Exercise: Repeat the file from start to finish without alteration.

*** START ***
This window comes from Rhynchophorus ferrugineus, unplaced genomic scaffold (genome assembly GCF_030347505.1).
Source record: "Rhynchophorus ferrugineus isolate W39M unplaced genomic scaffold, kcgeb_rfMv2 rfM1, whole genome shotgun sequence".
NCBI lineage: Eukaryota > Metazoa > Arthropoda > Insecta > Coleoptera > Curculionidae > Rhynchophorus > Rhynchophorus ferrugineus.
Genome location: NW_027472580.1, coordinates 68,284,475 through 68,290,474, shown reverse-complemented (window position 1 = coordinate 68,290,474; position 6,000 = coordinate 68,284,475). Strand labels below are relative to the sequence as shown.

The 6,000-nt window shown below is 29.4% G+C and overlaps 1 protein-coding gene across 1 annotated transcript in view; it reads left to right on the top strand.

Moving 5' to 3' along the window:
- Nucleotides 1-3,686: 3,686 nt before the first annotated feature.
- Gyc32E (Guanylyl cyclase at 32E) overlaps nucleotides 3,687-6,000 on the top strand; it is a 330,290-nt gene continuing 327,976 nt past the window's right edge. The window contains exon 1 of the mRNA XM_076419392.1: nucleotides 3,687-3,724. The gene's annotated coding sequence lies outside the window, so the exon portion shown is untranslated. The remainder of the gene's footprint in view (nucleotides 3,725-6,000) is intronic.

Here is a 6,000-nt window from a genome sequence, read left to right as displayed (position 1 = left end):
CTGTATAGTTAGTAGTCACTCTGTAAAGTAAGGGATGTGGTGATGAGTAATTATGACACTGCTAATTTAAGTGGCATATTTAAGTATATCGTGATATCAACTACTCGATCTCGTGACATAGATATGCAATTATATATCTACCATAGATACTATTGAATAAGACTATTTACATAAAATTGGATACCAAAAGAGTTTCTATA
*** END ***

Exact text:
This window comes from Rhynchophorus ferrugineus, unplaced genomic scaffold (genome assembly GCF_030347505.1).
Source record: "Rhynchophorus ferrugineus isolate W39M unplaced genomic scaffold, kcgeb_rfMv2 rfM1, whole genome shotgun sequence".
NCBI lineage: Eukaryota > Metazoa > Arthropoda > Insecta > Coleoptera > Curculionidae > Rhynchophorus > Rhynchophorus ferrugineus.
Genome location: NW_027472580.1, coordinates 68,284,475 through 68,290,474, shown reverse-complemented (window position 1 = coordinate 68,290,474; position 6,000 = coordinate 68,284,475). Strand labels below are relative to the sequence as shown.

The 6,000-nt window shown below is 29.4% G+C and overlaps 1 protein-coding gene across 1 annotated transcript in view; it reads left to right on the top strand.

Moving 5' to 3' along the window:
- Nucleotides 1-3,686: 3,686 nt before the first annotated feature.
- Gyc32E (Guanylyl cyclase at 32E) overlaps nucleotides 3,687-6,000 on the top strand; it is a 330,290-nt gene continuing 327,976 nt past the window's right edge. The window contains exon 1 of the mRNA XM_076419392.1: nucleotides 3,687-3,724. The gene's annotated coding sequence lies outside the window, so the exon portion shown is untranslated. The remainder of the gene's footprint in view (nucleotides 3,725-6,000) is intronic.

Here is a 6,000-nt window from a genome sequence, read left to right as displayed (position 1 = left end):
CTGTATAGTTAGTAGTCACTCTGTAAAGTAAGGGATGTGGTGATGAGTAATTATGACACTGCTAATTTAAGTGGCATATTTAAGTATATCGTGATATCAACTACTCGATCTCGTGACATAGATATGCAATTATATATCTACCATAGATACTATTGAATAAGACTATTTACATAAAATTGGATACCAAAAGAGTTTCTATA